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Podcast: How World War II Left a Deep Impact on Our Army's Diet

08/11/2015 12:40 AM IST | Updated 15/07/2016 8:25 AM IST
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Discussions around nutrition for armies invariably mention Napoleon's famed quote - "An army marches on its stomach." It perfectly illustrates the intrinsic relationship between the fighters and the food they need to keep them fighting fit. However this did not always apply to the Indian army, who, according to Armies, Wars and their Food, authored by D. Vijaya Rao, before the World War II, were fed just atta, rice, dal, potatoes, ghee, sugar and salt. This will seem meagre by any comparison, and our army's diet today is certainly more varied and definitely more nutritious.

The large-scale expansion of the Indian army during World War II (it was the largest volunteer force during WWII, growing from 194,373 people before 1939, to 2.5 million men by 1945) resulted in a number of sickly war-time recruits, who were deficient in essential nutrients. And, this gave impetus to nutrition research in the Indian army.

Effects of this can easily be seen today. This round up by Vigyan Prasar, for example, talks about the many different, highly-customised ration packs that have been designed by the Defence Food Research Laboratory (DFRL) over the years. There's even a Main Battle Tank (MBT) Ration, which is meant to help a soldier survive in an enclosed environment, such as that of a tank, for three days.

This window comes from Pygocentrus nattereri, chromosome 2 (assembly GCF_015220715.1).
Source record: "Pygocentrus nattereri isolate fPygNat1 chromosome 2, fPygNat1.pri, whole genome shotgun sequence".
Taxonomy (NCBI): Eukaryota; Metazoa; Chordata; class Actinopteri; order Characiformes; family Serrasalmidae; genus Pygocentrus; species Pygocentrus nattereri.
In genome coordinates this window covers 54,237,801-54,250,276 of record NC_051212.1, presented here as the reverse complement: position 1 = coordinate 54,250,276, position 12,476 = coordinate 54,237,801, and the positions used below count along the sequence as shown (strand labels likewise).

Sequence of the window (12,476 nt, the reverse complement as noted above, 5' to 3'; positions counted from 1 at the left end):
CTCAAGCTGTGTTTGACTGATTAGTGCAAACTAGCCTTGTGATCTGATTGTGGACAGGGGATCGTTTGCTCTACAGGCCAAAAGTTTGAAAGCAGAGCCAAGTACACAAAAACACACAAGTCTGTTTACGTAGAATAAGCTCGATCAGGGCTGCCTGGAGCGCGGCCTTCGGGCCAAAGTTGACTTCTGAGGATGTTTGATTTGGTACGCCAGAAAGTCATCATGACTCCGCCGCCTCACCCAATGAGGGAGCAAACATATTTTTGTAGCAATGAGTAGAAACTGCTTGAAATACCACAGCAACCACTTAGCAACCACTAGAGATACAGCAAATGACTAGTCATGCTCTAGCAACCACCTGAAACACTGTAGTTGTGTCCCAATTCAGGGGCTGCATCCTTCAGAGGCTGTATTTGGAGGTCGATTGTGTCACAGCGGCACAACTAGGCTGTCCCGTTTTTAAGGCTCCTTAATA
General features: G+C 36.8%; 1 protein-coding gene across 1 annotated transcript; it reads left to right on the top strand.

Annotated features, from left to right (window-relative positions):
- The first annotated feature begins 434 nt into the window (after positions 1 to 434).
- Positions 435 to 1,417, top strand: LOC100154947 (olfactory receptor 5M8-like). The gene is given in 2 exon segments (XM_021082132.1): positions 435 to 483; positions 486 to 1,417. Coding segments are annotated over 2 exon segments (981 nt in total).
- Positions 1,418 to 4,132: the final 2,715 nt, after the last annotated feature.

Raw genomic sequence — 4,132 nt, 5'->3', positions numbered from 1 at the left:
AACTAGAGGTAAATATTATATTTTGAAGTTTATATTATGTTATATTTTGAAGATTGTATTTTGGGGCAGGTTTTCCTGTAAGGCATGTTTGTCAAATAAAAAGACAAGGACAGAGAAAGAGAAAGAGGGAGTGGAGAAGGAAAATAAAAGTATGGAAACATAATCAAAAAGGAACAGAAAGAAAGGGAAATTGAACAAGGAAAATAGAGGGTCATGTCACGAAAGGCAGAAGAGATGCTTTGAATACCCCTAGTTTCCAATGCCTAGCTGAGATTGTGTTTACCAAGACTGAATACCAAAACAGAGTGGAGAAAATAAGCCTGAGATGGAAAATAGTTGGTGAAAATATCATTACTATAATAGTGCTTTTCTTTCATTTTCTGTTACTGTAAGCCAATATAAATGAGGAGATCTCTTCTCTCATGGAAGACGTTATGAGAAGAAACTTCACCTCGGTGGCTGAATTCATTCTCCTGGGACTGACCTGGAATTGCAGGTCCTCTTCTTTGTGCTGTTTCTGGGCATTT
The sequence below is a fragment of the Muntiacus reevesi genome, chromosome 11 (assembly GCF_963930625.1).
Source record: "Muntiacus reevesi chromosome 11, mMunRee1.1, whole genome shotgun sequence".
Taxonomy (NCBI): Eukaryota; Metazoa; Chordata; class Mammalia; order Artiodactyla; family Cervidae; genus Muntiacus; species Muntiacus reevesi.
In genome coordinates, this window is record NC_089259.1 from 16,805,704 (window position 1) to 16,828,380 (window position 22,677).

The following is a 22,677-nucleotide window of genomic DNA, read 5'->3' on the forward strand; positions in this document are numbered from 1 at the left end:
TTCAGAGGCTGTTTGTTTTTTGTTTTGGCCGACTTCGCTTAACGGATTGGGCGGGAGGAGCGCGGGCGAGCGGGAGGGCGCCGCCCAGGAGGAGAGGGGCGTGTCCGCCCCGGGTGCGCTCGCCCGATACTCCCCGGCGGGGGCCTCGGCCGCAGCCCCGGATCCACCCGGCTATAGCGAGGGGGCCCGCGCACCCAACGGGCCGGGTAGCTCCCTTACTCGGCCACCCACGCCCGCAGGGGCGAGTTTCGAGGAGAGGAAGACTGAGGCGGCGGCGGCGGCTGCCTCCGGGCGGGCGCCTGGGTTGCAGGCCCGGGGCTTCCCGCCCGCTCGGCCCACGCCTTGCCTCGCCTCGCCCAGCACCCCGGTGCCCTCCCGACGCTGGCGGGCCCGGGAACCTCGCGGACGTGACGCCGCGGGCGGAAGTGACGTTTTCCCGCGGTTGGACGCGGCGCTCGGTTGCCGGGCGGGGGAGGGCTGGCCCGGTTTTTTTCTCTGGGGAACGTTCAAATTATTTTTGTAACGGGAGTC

The importance of feeding jawans food they will actually want to eat is not lost on scientists either. Just a few years back the DFRL developed non-vegetarian biryanis and sandwiches with an impressive shelf life of a year. This can be compared to the attempts of US Army's researchers, who have been trying to develop the holy grail of MRE options - a pizza with a shelf life of three years.

This episode of The Intersection investigates the evolution of army food in India since the Second World War, and finds out how food research and science have come together to create a nutritious diet that takes into consideration operational logistics as well as food preferences and habits.

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